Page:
Posted: July 13, 2012

The beginning of a new genre?

Josh Trank deserves a golden star for creating a found footage film that, for once, doesn’t make the viewer groggily regret purchasing the fourteen dollar popcorn they’re about to vomit.

And while we’re at it, give him another star in order to accommodate for his directorial debut feature film, Chronicle; it’s a movie with a story that we’ve all heard, but one that does it with clever cinematography and emotion that would not be possible if done in the standard film-making format.

Chronicle, released on DVD May 15, not only held itself as a well-constructed, sci-fi action flick, but it’s one that may be the catalyst that transforms the found-footage technique from a once horror-based genre into one that can expand into several other story categories.

Chronicle depicts three completely different teenage boys who become unlikely friends. After their exposure to an unexplained, alien-esque glowing rock, Andrew (Dane DeHaan), Matt (Alex Russell), and Steve (Michael B. Jordan) find themselves with telekinetic powers – ones that allow them to move objects at will and even fly. As time passes they become stronger and stronger, and it soon becomes clear to them that they can use their powers for more than just their own amusement. But if you were thinking this was a standard superhero movie from here on out, that’s when the typical angst teenage drama unfolds.

Had this been an every day do-gooder movie, it would’ve crumbled away with every other movie of its kind. The reason Chronicle was able to keep the audience’s attention was because it showed what a normal adolescent would probably do if he found out he could use telekinesis – playfully scare innocent bystanders, convey pranks that the average person would never do, and win popularity through the use of your newly found powers. And it’s this greed that eventually tumbles into a downward spiral for each of the characters, adding plot twists, character development and tragedy that isn’t seen enough in today’s cinema.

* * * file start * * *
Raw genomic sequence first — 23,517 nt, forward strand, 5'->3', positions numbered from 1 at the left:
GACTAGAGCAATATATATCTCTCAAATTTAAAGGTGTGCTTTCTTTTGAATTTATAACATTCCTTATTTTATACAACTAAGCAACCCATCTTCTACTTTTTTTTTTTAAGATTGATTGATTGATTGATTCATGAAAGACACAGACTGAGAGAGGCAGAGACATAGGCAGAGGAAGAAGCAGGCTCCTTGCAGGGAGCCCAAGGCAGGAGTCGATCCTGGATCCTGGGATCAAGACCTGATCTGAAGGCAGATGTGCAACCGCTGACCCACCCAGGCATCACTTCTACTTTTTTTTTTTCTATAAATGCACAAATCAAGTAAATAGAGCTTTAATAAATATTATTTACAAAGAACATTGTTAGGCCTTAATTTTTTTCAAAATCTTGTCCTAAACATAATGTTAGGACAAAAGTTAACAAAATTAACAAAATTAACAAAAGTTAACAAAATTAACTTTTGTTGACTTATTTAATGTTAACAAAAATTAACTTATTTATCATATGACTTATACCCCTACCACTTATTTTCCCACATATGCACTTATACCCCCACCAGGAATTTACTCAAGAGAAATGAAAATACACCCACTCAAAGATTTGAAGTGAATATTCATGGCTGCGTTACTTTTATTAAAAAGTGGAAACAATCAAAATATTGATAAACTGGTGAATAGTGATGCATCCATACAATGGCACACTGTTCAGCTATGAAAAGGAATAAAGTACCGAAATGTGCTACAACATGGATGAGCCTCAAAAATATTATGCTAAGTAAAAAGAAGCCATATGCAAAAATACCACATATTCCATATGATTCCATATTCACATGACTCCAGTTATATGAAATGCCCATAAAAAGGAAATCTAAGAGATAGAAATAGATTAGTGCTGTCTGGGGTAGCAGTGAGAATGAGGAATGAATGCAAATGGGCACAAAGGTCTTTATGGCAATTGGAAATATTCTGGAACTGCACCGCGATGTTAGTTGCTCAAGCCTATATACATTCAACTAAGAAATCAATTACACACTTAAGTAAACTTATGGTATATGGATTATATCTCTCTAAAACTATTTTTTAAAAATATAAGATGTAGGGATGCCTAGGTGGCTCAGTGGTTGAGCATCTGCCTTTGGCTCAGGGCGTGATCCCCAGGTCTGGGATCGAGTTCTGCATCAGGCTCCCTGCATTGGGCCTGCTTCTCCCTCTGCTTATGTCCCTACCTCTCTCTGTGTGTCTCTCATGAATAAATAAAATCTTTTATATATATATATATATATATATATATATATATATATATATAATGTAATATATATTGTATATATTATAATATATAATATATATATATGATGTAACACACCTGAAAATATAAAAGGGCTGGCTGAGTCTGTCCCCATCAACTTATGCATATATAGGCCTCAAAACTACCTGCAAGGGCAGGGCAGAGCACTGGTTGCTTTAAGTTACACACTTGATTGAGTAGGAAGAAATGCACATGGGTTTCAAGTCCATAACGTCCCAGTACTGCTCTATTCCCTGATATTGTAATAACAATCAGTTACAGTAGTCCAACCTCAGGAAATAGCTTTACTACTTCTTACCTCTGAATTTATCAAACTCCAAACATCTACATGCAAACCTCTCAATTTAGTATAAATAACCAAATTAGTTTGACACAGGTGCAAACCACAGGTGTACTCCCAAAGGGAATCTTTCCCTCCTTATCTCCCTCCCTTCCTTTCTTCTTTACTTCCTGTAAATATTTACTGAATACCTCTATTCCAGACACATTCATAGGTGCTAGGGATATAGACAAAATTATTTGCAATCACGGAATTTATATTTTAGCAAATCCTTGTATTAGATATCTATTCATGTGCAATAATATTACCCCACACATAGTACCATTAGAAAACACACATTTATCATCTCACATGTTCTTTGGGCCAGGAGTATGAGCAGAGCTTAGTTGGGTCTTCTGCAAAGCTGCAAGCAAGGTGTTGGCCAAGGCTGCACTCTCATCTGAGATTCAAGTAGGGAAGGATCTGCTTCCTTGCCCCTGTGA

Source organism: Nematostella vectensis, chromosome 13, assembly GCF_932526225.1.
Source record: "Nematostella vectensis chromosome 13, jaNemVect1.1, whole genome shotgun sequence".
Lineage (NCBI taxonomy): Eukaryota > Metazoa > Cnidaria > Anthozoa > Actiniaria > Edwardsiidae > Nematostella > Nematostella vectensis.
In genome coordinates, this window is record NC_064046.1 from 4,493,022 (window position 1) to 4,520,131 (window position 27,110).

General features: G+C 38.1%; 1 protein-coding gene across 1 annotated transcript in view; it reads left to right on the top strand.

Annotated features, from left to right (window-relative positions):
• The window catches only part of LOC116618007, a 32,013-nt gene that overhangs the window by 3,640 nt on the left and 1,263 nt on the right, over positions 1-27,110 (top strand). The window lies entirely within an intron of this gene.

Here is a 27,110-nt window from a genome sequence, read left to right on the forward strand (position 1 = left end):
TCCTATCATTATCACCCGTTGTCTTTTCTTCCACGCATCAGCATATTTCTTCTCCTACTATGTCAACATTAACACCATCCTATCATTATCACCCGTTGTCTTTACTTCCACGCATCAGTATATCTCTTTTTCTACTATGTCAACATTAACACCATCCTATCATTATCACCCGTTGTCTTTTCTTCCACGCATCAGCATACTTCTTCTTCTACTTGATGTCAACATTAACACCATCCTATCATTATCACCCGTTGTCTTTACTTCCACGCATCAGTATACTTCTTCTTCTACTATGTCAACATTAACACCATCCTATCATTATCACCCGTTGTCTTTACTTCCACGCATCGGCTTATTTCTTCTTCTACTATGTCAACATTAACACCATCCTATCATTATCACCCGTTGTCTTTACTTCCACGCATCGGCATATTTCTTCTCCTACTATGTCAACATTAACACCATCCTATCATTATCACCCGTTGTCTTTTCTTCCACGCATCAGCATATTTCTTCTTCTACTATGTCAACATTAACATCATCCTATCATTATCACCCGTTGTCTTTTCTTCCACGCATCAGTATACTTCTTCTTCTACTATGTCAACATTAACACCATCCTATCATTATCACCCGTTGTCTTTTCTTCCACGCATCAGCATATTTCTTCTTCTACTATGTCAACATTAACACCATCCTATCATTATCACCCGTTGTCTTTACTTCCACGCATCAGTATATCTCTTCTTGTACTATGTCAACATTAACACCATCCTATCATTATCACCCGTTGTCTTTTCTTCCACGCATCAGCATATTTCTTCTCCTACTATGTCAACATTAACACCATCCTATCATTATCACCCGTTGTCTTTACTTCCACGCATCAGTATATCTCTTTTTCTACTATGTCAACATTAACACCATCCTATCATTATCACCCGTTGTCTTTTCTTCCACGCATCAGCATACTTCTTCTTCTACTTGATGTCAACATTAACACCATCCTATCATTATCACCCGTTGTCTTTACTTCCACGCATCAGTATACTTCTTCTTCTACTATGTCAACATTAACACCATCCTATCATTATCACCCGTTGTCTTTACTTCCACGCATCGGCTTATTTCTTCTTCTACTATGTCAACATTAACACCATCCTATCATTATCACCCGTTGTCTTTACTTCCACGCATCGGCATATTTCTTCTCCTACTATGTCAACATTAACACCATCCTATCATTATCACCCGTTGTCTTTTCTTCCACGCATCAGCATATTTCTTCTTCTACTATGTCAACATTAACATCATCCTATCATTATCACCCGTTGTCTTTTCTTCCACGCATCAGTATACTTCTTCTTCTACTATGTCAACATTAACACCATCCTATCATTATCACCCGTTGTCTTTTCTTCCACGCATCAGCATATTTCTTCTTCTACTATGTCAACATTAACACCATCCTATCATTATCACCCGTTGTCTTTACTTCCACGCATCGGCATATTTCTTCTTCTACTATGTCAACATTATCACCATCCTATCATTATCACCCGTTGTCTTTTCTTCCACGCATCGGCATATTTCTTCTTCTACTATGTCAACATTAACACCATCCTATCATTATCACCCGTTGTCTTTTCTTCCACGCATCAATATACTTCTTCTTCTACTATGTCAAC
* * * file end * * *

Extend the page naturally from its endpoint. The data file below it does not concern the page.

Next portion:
However, this is when Chronicle also has the simple drawbacks we see time and time again. We as the audience are bludgeoned with teenager stereotypes (e.g, raves, alcohol parties, bullying) and the fact that the main character’s mother is sick and his dad is an abusive drunk. When it came to clichés, Chronicle was able to weed out a lot of them, but also found itself crashing into some of the most prominent ones in cinema.

Found-footage is a hard genre to pull off, the reason being that many question both its quality and the idea that it’s not a necessity. Vouching for the genre can be hard, but Chronicle comes across as a film that shows its credibility and imagination through its cinematography. Handheld film-making is not only a novelty for the standard movie-goer, but it also lets the audience see the world of the film through any character’s eye, which is important when it comes to the construction of important story factors like the maturation of characters and the vehemence of turning events.

It was impressive, it was a delicious treat to a hopefully new class of film, and it held strong to the end credits. Chronicle, while shaky at some points (though thankfully not when it came to its camera), proved to the world that sci-fi action can be born from several genres, and still be wildly entertaining.

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